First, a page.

Child asylum seekers going missing from UK government hotels at 'incredibly alarming' rate

Child asylum seekers going missing from UK government hotels at 'incredibly alarming' rate
2 min read
18 January, 2022
Over 15 child asylum seekers went missing from hotels used by the UK government last year, police data has revealed. A number of them have not been found.
Over 150 hotels are used by the British Home Office to house asylum seekers, according to a refugee rights activist [source: TNA staff]

Unaccompanied child refugees are going missing from unregulated UK government hotels at "an alarming rate", experts have said, with one child disappearing from residential facilities per week last year according to data. 

A freedom of information request to Kent and Sussex police forces revealed that 16 child asylum seekers were reported missing from hotel accommodation between 20 July and 25 November in 2021, said The Independent. Only seven of these 16 have since been located. 

The New Arab found that 13 unaccompanied asylum seeking children were recorded as missing from hotels by Kent Police from July 1 to November 30, "of whom 12 were reported missing in November 2021". So far five were found safe.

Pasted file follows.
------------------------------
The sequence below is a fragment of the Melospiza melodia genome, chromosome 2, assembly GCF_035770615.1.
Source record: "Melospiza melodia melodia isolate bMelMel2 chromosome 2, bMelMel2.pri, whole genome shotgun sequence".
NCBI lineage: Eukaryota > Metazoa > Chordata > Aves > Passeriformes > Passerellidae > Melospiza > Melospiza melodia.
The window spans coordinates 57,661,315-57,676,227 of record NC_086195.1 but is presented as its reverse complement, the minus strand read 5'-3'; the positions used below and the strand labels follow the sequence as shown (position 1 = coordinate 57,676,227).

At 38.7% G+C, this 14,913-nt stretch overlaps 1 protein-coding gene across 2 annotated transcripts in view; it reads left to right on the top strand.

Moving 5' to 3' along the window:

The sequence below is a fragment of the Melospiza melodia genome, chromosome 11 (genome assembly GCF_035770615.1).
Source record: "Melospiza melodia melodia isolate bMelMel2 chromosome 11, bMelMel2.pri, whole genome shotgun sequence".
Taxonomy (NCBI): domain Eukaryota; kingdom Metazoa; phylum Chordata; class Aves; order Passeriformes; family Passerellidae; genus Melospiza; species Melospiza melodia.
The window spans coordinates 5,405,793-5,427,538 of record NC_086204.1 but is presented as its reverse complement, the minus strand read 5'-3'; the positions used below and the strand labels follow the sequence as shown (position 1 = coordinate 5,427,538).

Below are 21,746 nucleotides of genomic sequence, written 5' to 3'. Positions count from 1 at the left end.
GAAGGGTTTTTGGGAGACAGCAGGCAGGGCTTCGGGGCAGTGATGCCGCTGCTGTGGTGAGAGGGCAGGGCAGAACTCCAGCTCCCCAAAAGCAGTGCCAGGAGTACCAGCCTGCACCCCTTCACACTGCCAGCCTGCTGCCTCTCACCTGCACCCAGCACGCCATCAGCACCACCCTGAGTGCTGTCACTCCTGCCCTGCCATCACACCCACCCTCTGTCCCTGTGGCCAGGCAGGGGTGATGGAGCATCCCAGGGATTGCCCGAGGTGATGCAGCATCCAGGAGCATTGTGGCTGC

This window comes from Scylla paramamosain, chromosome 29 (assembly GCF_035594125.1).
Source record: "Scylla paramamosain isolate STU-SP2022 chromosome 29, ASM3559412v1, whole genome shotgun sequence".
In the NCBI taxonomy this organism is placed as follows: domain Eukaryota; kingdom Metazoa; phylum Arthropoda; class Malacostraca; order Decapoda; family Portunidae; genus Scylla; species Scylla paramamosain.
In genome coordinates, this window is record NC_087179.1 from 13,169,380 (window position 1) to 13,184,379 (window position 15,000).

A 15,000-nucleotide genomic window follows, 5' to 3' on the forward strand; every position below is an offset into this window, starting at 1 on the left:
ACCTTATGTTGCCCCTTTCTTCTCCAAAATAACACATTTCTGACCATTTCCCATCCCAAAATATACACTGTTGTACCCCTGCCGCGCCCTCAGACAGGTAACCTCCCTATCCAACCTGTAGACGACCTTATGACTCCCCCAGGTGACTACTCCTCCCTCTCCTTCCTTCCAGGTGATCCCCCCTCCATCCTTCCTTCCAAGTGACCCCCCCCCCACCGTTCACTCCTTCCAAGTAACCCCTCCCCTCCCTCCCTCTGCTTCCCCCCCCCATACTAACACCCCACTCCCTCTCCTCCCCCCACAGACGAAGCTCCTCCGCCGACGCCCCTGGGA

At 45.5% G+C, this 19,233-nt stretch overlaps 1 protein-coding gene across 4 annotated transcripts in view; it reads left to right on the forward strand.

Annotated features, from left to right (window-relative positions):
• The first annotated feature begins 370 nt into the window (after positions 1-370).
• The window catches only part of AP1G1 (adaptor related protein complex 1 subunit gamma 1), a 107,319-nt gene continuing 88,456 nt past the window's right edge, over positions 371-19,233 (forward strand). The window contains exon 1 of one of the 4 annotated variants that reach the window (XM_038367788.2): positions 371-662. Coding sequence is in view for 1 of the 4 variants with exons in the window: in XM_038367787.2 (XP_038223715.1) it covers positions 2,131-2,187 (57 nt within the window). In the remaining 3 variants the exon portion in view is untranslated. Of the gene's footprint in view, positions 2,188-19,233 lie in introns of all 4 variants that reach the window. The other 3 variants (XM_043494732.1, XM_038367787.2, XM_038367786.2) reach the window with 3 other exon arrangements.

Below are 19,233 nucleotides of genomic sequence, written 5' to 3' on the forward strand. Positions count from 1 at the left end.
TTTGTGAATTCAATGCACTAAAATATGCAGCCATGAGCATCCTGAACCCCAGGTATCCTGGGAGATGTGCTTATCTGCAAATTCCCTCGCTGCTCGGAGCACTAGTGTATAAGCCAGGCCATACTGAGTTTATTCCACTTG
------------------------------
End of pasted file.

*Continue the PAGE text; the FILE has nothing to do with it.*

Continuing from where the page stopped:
TNA did not receive a response from the Sussex Police. 

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Maddie Harris, the founder of Human for Rights Network (HRN), called the figures “incredibly alarming”. 

She added that this data only accounts for asylum seekers who are recognised as child refugees. Harris said she encountered a number of minors who were incorrectly deemed to be an adult by UK authorities, and asked: “how many of them are missing?” 

When questioned about why the number of missing children was so high, she speculated that it could be that they were found by traffickers or due to mental health issues. 

"It all points to the fact these children are incredibly open to exploitation," said Harris. 

A British government spokesperson told The New Arab: "The government takes the issue of any child going missing extremely seriously and we work closely with local authorities to ensure vulnerable children are supported appropriately."

"Local authorities are responsible for all looked-after children in their area and have a statutory duty to protect children." 

Local authorities are charged with looking after unaccompanied children asylum seekers according to policy, said Harris. However, she added that responsibility ultimately lies with the Home Office. 

The UK Home Office has been using unregulated hotels to accommodate child migrants since July 2021. 

British charity the Refugee Council was contracted by the UK government department to provide advice and support for children asylum seekers in hotels at the end of September 2021. This was a temporary measure and The New Arab understands that the arrangement will end this month because hotels failed to "meet the needs" of the young migrants. 

There are over 150 hotels used by the UK government to house asylum seekers. 

Around four of these are for children, according to Harris.